America Hates Alfa Romeo: Sales Plummet
Alfa Romeo is doing quite well in its home Italian market, as you would expect. It is posting record numbers of sales. But that home market success is not translating into better U.S. sales. In fact, the Alfa Romeo brand and its models are tanking here. How bad is it? Let’s take a look.
How bad are Alfa Romeo North American sales?
For the quarter just ending in March, Alfa Romeo sales were up three times what they were in Q1 2022. That’s an amazing spike on its home turf. Especially, the Tonale crossover is taking all of Europe by storm.
And the facelifted Stelvio and Giulia, which we haven’t gotten yet, have also gotten large numbers. Stelvio and Giulia’s sales ramped up 35% between February and March 2023. But in the U.S., those numbers are the opposite, already down from a terrible 2022.
For the first quarter of 2023, Alfa Romeo sold 2,390 vehicles in total. For the first three months. Across the entire U.S. and Canada. A year ago, in the same quarter, it sold 3,291 vehicles, which everyone considered the worst it could get.
Can anything help Alfa Romeo here?
But let’s be clear, things are different in the U.S. than in Europe. First, the Tonale is not yet available here. And as mentioned, the U.S. has also not gotten the facelifted versions of the Giulia and Stelvio. We guess Alfa Romeo sees no hurry in spicing things up in America, with numbers as low as they are, though you would think they would.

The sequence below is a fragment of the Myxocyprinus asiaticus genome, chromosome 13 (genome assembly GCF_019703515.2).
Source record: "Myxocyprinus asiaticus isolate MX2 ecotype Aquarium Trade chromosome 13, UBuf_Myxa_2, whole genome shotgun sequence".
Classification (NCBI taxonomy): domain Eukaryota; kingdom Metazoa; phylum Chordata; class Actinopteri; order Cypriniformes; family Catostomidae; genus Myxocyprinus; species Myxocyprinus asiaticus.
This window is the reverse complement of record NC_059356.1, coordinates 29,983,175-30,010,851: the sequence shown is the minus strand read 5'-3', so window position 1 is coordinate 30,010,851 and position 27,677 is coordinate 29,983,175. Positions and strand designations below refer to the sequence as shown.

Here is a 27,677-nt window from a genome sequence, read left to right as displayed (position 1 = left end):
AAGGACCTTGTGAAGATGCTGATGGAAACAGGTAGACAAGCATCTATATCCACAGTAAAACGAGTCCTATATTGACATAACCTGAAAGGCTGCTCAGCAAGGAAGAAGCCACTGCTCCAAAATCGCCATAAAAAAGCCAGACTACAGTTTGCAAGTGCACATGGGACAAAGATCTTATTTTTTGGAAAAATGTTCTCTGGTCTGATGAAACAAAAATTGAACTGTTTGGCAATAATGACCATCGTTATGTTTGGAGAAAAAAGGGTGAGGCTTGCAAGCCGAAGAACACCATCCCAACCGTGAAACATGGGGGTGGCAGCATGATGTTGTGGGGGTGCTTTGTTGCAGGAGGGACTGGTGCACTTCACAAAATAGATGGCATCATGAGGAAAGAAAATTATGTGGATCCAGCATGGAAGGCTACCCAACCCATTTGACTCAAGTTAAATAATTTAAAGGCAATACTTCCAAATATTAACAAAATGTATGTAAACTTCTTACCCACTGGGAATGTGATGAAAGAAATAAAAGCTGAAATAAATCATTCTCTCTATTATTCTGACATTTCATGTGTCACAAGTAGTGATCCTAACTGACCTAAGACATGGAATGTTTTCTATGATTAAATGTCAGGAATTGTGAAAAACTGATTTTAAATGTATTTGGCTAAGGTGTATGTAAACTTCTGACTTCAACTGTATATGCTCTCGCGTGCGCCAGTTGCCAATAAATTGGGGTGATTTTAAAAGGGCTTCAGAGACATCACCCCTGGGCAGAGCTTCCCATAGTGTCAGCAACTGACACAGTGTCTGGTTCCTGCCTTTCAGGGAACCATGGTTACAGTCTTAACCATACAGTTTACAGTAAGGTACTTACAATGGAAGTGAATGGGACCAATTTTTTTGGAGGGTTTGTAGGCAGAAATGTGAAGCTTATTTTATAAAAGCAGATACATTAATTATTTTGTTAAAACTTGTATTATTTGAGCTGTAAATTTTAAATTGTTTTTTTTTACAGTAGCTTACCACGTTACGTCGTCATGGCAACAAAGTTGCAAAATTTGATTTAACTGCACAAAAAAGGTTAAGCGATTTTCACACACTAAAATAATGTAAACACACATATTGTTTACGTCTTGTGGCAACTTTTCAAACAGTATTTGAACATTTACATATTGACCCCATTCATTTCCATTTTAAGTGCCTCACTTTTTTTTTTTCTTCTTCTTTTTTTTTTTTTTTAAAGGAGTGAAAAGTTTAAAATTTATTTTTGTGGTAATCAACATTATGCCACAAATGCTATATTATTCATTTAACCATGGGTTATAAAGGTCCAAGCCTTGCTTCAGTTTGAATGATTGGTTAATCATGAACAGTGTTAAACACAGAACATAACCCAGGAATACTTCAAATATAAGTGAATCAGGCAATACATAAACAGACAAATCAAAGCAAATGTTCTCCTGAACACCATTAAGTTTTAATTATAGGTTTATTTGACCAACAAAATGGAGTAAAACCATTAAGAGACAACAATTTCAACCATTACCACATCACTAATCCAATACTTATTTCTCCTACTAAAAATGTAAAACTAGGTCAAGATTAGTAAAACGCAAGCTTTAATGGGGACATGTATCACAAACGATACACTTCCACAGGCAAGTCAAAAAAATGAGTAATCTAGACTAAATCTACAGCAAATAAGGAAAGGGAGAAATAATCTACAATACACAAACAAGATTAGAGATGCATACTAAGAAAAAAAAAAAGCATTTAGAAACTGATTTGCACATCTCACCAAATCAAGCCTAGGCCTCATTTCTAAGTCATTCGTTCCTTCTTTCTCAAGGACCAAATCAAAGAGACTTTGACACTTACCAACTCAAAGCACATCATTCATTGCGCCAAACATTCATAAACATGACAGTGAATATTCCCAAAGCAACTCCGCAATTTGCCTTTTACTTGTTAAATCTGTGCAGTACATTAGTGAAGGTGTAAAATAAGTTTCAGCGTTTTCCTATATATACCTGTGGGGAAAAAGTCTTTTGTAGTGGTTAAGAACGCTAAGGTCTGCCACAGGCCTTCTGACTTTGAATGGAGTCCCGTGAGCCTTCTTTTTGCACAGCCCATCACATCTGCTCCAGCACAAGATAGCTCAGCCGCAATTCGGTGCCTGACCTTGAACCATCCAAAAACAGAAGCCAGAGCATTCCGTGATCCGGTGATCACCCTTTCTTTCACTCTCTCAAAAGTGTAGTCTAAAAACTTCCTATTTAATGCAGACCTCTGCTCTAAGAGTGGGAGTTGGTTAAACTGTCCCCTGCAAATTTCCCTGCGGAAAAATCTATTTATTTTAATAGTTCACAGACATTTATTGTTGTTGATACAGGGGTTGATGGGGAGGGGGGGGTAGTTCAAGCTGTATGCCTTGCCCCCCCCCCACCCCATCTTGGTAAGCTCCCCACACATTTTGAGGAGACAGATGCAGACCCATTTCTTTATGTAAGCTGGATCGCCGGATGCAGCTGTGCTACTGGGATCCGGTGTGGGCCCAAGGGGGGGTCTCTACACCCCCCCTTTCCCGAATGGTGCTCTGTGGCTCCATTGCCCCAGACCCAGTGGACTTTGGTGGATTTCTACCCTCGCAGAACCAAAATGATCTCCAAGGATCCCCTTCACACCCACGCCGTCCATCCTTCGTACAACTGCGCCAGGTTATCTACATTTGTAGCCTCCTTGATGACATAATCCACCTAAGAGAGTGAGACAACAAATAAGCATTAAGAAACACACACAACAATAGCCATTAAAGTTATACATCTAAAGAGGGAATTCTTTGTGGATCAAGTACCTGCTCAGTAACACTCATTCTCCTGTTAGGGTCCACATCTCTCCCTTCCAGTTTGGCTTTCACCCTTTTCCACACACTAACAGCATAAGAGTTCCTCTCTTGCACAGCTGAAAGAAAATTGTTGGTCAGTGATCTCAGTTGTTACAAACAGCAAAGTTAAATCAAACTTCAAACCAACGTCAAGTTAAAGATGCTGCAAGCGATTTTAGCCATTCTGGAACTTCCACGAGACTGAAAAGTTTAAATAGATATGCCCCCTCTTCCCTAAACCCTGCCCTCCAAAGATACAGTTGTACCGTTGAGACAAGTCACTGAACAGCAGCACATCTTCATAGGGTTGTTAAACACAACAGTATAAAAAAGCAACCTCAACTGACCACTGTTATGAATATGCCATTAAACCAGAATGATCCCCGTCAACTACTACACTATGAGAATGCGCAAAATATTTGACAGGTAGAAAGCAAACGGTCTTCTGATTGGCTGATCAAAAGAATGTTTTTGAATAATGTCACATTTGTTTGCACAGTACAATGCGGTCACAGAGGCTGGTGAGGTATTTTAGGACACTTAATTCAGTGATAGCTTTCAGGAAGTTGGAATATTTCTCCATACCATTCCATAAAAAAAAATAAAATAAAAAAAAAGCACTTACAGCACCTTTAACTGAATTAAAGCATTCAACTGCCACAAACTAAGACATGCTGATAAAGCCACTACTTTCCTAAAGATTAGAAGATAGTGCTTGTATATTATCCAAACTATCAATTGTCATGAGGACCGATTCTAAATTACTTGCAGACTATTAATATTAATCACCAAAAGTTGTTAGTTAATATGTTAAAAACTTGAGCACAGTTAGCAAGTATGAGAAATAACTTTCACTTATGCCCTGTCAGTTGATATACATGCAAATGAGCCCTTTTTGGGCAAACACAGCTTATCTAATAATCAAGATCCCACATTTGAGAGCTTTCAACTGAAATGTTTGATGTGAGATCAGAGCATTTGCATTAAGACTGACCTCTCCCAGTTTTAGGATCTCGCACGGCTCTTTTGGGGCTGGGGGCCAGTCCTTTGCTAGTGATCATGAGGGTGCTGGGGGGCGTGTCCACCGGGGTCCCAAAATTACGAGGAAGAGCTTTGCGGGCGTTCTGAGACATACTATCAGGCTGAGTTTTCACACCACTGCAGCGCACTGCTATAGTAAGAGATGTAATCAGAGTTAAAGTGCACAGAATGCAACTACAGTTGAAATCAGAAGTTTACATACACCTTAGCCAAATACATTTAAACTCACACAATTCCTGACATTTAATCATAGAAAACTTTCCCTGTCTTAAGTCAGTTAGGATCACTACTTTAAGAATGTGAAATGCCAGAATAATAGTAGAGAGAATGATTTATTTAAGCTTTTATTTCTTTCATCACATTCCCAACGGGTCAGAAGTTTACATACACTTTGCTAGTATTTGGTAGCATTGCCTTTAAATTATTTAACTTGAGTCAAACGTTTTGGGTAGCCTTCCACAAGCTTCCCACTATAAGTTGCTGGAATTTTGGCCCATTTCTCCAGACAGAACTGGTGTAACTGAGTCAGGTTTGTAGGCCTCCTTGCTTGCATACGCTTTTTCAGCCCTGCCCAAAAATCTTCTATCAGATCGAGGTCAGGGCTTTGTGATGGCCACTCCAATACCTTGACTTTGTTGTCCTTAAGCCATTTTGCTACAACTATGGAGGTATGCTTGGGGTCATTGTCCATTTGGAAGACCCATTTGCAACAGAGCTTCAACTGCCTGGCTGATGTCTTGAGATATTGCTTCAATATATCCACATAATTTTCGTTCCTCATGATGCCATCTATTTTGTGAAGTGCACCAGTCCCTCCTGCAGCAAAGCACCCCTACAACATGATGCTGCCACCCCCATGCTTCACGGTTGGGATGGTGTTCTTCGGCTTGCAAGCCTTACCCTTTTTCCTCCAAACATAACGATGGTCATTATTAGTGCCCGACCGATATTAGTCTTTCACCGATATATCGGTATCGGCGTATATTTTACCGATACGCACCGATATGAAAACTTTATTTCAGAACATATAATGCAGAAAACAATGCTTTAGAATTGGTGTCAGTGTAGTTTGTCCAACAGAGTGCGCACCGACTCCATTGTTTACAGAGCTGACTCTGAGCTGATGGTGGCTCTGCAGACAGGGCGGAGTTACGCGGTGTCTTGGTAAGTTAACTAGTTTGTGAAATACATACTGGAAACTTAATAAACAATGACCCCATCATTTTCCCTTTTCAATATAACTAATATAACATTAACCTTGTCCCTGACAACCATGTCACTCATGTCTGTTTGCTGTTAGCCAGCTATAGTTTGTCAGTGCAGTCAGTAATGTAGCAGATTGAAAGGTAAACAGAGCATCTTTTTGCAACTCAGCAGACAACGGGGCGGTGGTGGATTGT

In all of 2022, Alfa Romeo sold a total of 12,843 cars, which was 30% lower than the previous year. But averaging sales in 2023, based on the first quarter, shows Alfa is likely to squeeze out under 10,000 models in 2023. But then, Alfa Romeo sales have never been stellar.
Its best year was in 2018 when it sold 23,800 models, according to GoodCarBadCar. For three years after that, it hit a stride of 18,000+ sales. That appeared to be the norm, until 2022. That’s when the plunge began. And without new models or any facelifts, compelling SUVs, as well as not even a hybrid offering, lower sales will continue.
Is reliability better?
And then there is that old reliability elephant lurking around again. With reliability always suspect before it left the North American market in 1995, it was expected to be nonexistent when it came back. Unfortunately, that was not the case. Consumer sites like Edmunds and Consumer Reports have been merciless in their rants over poor quality and reliability issues. Since 2017, there have been 14 recalls of various issues.
Once the Tonale arrives here, and with those facelifts, plus expected issues sorted out, sales should rebound, somewhat. We don’t know what the Italian company’s expectations are, but selling 20,000 to 30,000 a year should keep it in North America for the foreseeable future.
The Tonale should be at dealerships by the end of the summer this year. And Alfa Romeo is taking orders for both the premium Veloce trim right now.